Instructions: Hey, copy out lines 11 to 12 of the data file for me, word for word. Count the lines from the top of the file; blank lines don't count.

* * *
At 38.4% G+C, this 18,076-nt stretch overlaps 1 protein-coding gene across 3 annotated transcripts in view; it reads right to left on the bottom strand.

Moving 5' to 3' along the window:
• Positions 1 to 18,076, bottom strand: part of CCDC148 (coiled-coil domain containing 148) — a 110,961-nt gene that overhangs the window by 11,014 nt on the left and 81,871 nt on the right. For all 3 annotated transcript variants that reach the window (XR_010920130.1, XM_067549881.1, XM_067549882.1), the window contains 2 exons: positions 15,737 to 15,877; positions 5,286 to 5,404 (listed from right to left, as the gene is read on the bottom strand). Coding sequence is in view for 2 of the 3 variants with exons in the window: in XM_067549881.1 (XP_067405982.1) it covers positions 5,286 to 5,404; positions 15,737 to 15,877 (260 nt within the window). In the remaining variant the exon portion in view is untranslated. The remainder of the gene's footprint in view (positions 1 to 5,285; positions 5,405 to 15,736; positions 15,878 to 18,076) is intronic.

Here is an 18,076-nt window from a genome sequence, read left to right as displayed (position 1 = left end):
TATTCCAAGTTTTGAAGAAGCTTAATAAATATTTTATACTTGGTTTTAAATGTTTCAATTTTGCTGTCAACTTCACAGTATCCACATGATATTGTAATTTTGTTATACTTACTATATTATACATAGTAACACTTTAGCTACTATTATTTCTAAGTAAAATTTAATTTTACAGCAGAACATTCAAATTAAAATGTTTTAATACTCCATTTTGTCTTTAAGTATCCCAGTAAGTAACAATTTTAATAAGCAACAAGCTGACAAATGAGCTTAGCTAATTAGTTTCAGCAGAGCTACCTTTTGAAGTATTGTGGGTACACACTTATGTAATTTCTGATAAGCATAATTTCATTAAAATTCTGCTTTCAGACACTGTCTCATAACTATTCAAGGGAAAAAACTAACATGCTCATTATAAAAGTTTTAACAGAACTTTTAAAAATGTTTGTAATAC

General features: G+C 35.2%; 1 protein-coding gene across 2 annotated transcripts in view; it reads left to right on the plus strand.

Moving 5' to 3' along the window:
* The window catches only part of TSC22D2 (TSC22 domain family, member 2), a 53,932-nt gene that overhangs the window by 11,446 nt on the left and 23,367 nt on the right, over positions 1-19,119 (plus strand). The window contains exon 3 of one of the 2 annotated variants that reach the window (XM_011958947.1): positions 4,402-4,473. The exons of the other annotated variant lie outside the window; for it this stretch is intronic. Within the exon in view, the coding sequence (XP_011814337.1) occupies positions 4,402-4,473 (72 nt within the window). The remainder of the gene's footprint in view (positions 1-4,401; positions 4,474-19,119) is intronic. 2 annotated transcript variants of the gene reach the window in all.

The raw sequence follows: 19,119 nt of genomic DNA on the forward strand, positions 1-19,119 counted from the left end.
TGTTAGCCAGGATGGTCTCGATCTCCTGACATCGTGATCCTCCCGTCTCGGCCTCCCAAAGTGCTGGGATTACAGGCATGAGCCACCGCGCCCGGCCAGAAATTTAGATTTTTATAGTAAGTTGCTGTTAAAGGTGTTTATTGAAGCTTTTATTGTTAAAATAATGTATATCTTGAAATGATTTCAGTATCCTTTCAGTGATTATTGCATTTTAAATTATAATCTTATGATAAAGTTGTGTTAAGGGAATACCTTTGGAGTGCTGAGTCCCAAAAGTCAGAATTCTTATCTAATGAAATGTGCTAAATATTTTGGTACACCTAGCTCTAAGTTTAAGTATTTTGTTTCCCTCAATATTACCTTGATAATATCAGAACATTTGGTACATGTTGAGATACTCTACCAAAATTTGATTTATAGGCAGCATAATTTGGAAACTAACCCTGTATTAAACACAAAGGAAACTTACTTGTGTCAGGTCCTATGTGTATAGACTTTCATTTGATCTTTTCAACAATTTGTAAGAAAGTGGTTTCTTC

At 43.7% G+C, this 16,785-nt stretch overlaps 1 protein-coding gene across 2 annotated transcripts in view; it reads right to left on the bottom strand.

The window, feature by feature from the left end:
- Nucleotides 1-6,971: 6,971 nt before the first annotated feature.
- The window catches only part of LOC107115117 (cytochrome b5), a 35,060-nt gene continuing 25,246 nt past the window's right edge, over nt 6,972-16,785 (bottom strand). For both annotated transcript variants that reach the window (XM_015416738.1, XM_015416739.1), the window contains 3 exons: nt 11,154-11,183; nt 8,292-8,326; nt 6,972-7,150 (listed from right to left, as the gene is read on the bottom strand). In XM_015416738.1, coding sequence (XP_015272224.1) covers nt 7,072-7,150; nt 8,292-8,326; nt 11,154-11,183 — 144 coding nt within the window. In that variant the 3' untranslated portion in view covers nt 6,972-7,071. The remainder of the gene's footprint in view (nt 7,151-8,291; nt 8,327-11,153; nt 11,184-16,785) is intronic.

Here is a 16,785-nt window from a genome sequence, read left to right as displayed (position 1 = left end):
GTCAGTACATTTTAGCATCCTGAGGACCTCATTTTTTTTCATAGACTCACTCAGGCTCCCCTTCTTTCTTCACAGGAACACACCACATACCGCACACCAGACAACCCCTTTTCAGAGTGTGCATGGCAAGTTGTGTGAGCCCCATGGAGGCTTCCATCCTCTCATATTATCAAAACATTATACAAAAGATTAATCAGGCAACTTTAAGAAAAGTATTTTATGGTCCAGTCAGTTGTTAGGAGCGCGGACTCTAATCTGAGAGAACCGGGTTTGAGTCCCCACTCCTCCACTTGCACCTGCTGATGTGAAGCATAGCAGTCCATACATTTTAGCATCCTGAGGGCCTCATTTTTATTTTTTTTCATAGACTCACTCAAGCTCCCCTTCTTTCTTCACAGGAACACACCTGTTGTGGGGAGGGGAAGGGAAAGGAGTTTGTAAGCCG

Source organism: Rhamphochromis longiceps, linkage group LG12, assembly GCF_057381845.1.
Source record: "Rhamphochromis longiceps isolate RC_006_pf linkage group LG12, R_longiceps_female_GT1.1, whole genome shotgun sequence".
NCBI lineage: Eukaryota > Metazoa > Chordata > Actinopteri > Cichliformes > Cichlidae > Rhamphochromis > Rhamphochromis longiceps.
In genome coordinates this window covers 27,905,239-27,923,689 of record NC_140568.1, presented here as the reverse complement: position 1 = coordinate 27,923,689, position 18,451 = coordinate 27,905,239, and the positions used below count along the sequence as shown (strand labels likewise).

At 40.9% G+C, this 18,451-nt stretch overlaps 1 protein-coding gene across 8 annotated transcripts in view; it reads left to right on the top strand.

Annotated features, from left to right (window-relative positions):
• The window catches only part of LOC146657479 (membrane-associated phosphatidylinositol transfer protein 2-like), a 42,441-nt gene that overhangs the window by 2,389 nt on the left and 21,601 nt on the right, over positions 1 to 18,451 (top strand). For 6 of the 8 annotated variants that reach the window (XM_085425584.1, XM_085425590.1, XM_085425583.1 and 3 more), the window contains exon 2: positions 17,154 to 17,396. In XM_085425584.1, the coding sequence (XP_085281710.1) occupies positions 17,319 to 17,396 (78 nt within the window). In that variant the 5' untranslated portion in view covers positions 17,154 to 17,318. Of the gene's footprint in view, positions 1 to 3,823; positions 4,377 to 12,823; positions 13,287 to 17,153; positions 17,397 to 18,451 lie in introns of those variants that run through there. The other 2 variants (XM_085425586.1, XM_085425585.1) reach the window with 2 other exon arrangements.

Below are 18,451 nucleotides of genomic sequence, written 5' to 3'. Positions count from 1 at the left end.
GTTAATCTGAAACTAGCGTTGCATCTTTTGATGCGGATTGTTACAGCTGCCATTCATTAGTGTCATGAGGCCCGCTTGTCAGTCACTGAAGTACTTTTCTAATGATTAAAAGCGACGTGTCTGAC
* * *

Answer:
At 43.7% G+C, this 16,785-nt stretch overlaps 1 protein-coding gene across 2 annotated transcripts in view; it reads right to left on the bottom strand.

The window, feature by feature from the left end: